Wednesday, 10 August 2011

Anne Hathaway's cottage

OK, it's time for some 'pretty chocolate box' pix from my recent visit to the Cotswolds. This time it's Anne Hathaway's cottage - which I admit I completely fell in love with. In Anne's time, it consisted of 2 rooms, which have been added to considerably over the years. The female descendants of Anne continued to live in the house until the early 1900s when it was sold to the Shakespeare Birthplace trust.

Thursday, 4 August 2011

Blog round-up

Having some holiday time has allowed me to enjoy looking around at new history sites for me. Here are some of the new ones that have caught my eye.

Was thrilled to find this blog dedicated to Thomas Cromwell -

I'm a huge admirer of Thomas Cromwell's career and he is often portrayed in dramas as a sinister character - think Donald Pleasance in 'The Six Wives of Henry VIII' or his portrayal in 'Anne of 1,000 days'.

Likewise, my favourite Tudor king, Henry VII, is often over-looked in favour of his son, Henry VIII, so I was pleased to find this blog -

And a blog I've been reading for some time but haven't updated in my blog list -

I also want to congratulate Kathryn at

on getting her article published in English Historical Review. It's been a long time coming!

And now that the Duchesses have released Susan from their custody, I'm enjoying her revamped blog

Wednesday, 3 August 2011

The 'Kingmaker' exhibition at Warwick Castle

For some reason, I am always drawn back to Stratford-upon-Avon. I love to visit this part of the country. I last went there about 3 years ago, and decided a weeks visit was needed again this year. A visit to Stratford inevitably means a visit to Warwick castle - my favourite fortress after the Tower of London. Last time it poured with rain and my focus was the inside of the castle. This time, there was brilliant sunshine so my focus was outside. One day at Warwick Castle is never enough - and in fact the castle offers re-entry the following day for a £1. Of course, the castle has to keep pace and is heavily commercialised. New features are the 'Princess tower' - which I skipped - and the Dragon tower as featured in BBC tvs 'Merlin'. I enjoy this programme, but didn't have time to visit, plus there was an additional £7 fee to go inside. It costs £21 to enter the castle, although it is cheaper to book on-line, and keep a look out for 'buy one entry ticket , get one free' offers. I know these magnificent castles have to raise money and have to have appeal to broader audiences, and initially I found it very difficult to see what had been done to some of these castles, at the expense of the rich history of places. It quite pains me that there is no mention of Piers Gaveston at the castle. I always look around the dungeons, and there is an area called 'Prisoners walk'. I often wonder where Warwick kept Piers - in the dungeons/rooms above ground (for the more important/rich prisoners) or in the hellhole below. I have the feeling the 'Black dog' would have settled on the below ground ones.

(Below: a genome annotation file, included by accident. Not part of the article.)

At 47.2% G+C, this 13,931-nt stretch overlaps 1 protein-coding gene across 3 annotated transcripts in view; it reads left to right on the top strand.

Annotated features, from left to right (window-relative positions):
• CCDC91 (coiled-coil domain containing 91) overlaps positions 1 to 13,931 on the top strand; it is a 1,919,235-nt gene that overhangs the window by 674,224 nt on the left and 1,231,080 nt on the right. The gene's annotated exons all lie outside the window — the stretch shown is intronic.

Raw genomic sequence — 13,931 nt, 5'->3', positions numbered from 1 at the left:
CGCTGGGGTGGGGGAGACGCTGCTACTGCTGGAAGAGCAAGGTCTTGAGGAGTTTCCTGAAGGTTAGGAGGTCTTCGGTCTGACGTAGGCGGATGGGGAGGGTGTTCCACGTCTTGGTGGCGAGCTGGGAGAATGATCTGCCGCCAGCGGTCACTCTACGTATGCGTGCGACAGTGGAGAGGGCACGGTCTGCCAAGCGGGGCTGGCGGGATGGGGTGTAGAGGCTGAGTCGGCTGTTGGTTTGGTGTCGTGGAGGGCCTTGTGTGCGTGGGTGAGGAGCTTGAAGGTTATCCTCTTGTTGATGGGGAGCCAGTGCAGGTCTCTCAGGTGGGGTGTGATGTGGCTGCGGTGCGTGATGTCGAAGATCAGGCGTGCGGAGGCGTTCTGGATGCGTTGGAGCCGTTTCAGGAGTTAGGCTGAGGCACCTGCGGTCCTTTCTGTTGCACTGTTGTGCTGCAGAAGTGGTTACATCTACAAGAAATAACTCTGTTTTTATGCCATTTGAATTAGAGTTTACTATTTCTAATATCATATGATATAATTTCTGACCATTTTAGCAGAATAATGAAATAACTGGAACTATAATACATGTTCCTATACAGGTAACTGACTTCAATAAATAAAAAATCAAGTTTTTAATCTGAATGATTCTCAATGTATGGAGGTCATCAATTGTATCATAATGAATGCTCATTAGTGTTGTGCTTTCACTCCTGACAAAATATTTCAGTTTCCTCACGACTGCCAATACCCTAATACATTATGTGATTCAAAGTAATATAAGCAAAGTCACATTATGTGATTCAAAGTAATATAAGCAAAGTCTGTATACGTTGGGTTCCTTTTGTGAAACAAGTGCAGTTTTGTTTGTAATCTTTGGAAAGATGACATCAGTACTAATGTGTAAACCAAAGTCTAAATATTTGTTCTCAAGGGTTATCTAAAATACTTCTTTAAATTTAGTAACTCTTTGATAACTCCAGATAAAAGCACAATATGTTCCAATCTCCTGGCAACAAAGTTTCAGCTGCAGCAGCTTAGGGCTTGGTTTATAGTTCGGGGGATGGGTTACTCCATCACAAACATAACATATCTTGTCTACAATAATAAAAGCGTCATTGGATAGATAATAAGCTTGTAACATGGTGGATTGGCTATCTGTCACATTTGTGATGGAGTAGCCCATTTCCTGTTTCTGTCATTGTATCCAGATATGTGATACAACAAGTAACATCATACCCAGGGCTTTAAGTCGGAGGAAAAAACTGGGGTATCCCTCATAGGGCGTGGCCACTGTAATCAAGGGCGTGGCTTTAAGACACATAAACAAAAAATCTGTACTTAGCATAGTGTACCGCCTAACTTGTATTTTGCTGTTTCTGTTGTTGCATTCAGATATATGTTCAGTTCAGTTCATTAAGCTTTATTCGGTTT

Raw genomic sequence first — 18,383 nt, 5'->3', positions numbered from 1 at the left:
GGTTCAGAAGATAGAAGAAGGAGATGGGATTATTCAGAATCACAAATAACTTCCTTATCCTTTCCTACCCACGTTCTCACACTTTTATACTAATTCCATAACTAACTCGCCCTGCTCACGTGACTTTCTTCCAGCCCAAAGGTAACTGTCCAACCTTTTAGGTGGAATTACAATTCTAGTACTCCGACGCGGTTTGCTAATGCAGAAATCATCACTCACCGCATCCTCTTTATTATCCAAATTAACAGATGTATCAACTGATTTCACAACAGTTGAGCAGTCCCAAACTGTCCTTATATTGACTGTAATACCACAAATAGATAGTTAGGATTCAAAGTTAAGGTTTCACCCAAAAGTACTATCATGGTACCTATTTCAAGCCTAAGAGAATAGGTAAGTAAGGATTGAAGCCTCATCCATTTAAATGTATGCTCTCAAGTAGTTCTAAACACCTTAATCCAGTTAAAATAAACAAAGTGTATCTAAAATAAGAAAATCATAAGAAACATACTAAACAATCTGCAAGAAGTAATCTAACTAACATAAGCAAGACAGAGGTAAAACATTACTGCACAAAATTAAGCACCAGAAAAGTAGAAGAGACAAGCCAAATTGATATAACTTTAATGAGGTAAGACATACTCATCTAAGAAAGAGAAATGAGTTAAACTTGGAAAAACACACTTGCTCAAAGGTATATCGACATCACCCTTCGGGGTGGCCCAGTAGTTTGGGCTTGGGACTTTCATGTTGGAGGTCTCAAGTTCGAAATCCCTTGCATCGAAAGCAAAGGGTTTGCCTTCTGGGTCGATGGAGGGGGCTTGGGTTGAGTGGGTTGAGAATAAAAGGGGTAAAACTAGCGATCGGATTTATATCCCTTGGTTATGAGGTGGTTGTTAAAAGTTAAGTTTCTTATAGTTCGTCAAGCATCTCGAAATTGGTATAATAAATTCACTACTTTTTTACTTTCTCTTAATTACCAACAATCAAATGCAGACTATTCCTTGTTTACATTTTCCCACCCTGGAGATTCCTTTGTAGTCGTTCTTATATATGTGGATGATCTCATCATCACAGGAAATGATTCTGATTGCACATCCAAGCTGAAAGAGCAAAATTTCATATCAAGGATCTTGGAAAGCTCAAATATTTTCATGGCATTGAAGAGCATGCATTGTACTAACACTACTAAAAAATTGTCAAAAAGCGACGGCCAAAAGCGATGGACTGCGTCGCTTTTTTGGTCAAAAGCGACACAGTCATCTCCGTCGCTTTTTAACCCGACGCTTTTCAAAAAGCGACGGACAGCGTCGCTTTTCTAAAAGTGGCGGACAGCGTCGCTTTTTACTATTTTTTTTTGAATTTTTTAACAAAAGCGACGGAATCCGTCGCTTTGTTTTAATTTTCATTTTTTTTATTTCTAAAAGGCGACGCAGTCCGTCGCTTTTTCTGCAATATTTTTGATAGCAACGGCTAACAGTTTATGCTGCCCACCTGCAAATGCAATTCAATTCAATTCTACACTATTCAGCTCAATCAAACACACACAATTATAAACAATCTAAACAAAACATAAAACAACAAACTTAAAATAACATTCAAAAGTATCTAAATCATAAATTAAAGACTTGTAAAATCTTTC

One area where the castle excels is it's educational 'Kingmaker' exhibition. It hasn't changed from 3 years ago, and I can't ever see them getting rid of this exhibition - it is such a valuable educational tool. The exhibition is set on the eve of Richard Nevilles final battle in the 'Wars of the Roses', with Neville now fighting for the 'red rose' and King Henry VI. It shows the preparation for the battle and features a series of wax models, with sound effects. Here are some of the pictures I took.

The last picture shows Neville rallying his men.